Speculation is still swirling around the proposed commission lawsuit settlement agreements reached by RE/MAX and Anywhere in the Sitzer/Burnett, Moehrl and now Nosalek lawsuits.
The settlement agreements outline specific policy changes, including no longer requiring agents to be members of the National Association of Realtors or follow NAR’s Code of Ethics or the MLS Handbook, and informing agents that they don’t have to make or receive offers of cooperative compensation.
The agreements also release any RE/MAX or Anywhere subsidiaries and affiliates from lawsuit liability.
For industry analyst Rob Hahn, this would mean that an independent brokerage who becomes a RE/MAX or Anywhere franchisee prior to the settlement being approved would gain immunity from commission lawsuits. That’s because nothing in the settlement agreement mentions how long a franchisee must be part of the firm to qualify for immunity.
However, Hahn notes that the settlement only covers entities when they are part of RE/MAX or Anywhere, and that entities who were connected with another corporate defendant (either HomeServices of America or Keller Williams) are excluded from the settlement.
This means that if a Keller Williams franchise became a RE/MAX franchise, it would not be part of the settlement agreement.
Based on this rationale, in the Nov. 2 edition of his NotoriousROB email newsletter, Hahn postulates that if Compass were to become a Sotheby’s franchise (Sotheby’s Compass), assuming the settlement agreements are approved, it would be immune from the Gibson lawsuit, in which it is named as a defendant.
When asked how the settlement agreement will impact Anywhere franchises, spokespersons for the real estate conglomerate repeatedly highlight the inclusion of franchisees in the “released parties” clause under the agreement.
“The settlement releases our company, affiliated agents, and franchisees from liability related to these claims,” the firm wrote in a statement after the verdict in the Sitzer/Burnett suit last week. “The jury verdict, while disappointing, does not alter our settlement, and we look forward to obtaining court approval and implementing our settlement agreement.”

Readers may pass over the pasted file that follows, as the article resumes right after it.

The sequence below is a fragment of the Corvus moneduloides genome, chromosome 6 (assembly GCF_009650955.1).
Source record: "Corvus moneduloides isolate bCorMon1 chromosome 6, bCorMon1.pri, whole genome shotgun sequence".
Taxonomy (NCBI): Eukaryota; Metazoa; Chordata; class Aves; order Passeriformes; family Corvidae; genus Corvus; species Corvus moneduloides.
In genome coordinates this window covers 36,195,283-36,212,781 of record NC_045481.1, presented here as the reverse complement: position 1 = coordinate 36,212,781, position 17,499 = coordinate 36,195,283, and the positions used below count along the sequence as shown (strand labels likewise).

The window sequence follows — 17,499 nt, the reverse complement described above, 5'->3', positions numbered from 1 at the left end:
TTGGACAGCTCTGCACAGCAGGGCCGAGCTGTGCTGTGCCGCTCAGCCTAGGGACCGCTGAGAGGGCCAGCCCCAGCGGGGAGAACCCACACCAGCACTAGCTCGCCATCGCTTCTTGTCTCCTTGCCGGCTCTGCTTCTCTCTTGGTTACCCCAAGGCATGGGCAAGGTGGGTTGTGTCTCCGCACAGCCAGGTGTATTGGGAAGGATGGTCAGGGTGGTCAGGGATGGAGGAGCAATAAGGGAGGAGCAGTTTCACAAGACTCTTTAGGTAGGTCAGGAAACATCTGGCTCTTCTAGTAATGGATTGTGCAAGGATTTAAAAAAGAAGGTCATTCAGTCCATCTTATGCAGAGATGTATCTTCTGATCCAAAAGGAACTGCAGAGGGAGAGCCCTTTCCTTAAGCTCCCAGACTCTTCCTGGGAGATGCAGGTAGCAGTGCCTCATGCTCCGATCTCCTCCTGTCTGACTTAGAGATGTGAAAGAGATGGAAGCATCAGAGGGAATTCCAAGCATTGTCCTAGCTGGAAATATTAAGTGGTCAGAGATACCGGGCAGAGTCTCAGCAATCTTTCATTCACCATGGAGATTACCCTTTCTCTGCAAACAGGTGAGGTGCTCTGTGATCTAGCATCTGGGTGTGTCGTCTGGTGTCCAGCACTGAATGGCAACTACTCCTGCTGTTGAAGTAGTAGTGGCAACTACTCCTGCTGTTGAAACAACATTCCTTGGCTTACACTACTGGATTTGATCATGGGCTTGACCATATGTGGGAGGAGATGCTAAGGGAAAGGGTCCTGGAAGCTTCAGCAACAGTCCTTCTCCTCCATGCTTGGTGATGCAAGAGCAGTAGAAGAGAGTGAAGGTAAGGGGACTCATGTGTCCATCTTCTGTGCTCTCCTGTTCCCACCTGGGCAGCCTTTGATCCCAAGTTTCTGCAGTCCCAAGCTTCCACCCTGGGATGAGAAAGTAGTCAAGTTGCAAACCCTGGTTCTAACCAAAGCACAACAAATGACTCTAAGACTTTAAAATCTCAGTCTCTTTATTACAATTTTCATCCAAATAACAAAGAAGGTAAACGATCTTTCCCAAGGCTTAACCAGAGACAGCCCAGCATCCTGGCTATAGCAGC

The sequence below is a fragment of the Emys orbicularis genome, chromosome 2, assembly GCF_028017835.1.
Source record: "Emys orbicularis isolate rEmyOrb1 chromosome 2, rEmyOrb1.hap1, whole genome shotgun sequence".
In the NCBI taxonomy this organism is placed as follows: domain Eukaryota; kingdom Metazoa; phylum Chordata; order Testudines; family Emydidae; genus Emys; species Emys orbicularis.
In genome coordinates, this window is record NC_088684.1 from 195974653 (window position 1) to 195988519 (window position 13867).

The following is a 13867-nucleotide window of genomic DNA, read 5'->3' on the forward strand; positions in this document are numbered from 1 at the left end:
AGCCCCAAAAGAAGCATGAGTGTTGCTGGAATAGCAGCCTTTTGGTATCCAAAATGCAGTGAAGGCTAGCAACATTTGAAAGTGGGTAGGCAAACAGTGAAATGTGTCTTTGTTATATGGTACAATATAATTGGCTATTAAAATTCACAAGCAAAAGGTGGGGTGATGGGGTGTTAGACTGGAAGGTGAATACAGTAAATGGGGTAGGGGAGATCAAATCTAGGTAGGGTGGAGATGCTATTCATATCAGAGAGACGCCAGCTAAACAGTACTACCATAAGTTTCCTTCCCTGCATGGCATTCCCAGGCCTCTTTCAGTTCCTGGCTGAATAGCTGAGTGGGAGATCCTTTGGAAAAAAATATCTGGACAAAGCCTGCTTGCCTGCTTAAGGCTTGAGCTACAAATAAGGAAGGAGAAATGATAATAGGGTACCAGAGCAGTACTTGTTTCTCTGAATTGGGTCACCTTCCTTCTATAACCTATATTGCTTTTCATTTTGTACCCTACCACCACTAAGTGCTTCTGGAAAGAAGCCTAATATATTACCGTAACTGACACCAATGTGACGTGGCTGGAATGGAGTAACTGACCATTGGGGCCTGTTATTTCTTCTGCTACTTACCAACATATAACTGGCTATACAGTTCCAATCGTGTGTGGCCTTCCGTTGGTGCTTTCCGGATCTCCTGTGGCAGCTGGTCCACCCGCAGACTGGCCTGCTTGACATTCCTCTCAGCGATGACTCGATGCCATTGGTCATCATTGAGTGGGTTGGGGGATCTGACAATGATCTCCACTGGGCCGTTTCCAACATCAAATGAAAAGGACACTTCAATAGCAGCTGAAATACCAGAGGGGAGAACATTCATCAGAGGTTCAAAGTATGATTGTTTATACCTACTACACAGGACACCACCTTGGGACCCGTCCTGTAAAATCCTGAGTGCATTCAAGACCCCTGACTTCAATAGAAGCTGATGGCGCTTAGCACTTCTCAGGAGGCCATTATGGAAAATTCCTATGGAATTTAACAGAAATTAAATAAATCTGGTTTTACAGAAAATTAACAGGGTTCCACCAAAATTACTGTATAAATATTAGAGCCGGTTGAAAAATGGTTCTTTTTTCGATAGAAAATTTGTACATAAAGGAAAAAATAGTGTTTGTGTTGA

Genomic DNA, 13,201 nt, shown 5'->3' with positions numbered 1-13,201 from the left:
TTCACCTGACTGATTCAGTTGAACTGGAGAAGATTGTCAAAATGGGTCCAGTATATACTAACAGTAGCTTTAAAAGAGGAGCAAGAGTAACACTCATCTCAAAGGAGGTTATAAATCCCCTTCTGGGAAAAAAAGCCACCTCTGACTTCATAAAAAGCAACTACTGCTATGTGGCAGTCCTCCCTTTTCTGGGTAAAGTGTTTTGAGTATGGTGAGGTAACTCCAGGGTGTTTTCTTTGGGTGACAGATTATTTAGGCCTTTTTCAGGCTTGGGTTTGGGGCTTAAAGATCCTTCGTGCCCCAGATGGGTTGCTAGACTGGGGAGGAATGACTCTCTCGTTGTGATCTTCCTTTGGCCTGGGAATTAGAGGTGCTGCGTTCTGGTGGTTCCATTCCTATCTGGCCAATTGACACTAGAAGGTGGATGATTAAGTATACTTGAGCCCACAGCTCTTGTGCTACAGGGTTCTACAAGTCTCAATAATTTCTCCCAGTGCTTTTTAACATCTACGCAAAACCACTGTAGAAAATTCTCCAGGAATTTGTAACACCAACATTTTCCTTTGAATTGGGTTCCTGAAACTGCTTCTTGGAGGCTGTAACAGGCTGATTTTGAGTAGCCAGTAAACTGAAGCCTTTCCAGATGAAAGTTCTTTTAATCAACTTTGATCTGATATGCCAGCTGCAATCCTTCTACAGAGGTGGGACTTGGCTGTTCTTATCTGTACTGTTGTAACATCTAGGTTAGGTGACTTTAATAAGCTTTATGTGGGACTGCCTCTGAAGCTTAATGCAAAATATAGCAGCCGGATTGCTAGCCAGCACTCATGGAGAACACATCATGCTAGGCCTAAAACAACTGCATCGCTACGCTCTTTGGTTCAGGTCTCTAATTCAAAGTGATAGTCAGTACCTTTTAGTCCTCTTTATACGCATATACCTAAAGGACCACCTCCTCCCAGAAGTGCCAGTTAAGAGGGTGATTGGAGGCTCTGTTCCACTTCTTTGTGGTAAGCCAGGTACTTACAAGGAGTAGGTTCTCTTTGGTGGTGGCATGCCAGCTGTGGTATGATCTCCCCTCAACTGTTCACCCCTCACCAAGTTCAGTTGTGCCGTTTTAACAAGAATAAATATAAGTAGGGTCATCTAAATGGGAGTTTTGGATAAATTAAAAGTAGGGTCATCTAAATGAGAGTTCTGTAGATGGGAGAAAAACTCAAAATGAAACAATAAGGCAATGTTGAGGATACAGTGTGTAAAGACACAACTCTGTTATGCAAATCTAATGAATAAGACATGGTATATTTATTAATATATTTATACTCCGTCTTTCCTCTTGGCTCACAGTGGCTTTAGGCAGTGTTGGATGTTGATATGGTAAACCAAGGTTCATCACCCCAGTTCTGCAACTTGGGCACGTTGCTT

But antitrust law experts don’t think things are quite so simple.
“I don’t see how there is immunity,” Mike Ruggio, a partner at Taylor English Duma LLP and an antitrust law professor at Pittsburgh Law School, said. “Even if they were independent brokerages before that doesn’t free then from additional lawsuits down the road.”
According to Ruggio, while the settlement agreements may protect an independent firm that affiliates with RE/MAX or Anywhere from commission lawsuits related to their future behavior, everything prior to them joining RE/MAX or Anywhere could be fair game.
“The plaintiff’s counsel will look at when any brokerage became a franchisee and say ‘all that we are complaining about occurred when you weren’t a franchisee,’” Francis Riley, a partner at Saul Ewing LLP, said.
Under this interpretation, Compass would not be immune from the Gibson lawsuit if it joined Sotheby’s today, because the time frame for the lawsuit class is defined as Oct. 31, 2019, to the present.
Additionally, if the settlements did provide immunity to brokerages who joined RE/MAX or Anywhere, one would expect to see a massive increase in franchisee agreements or even individual agents joining the firms to avoid being the next defendant in a commission lawsuit. However, this doesn’t appear to be the case.
Although RE/MAX did report that its franchise sales were up 35% year-to-date as of Sept. 30, its U.S. agent count has continued to drop in Q3, falling 6% year over year to 56,494 agents. This represents a 2,000-plus-agent decline since the start of the year.
With a preliminary hearing date for the settlement agreements set for Nov. 20, 2023, and an injunction still to come on the Sitzer/Burnett suit, brokerages will have to wait and see if they may gain protection from future commission lawsuits or if their names might appear on the next list of defendants.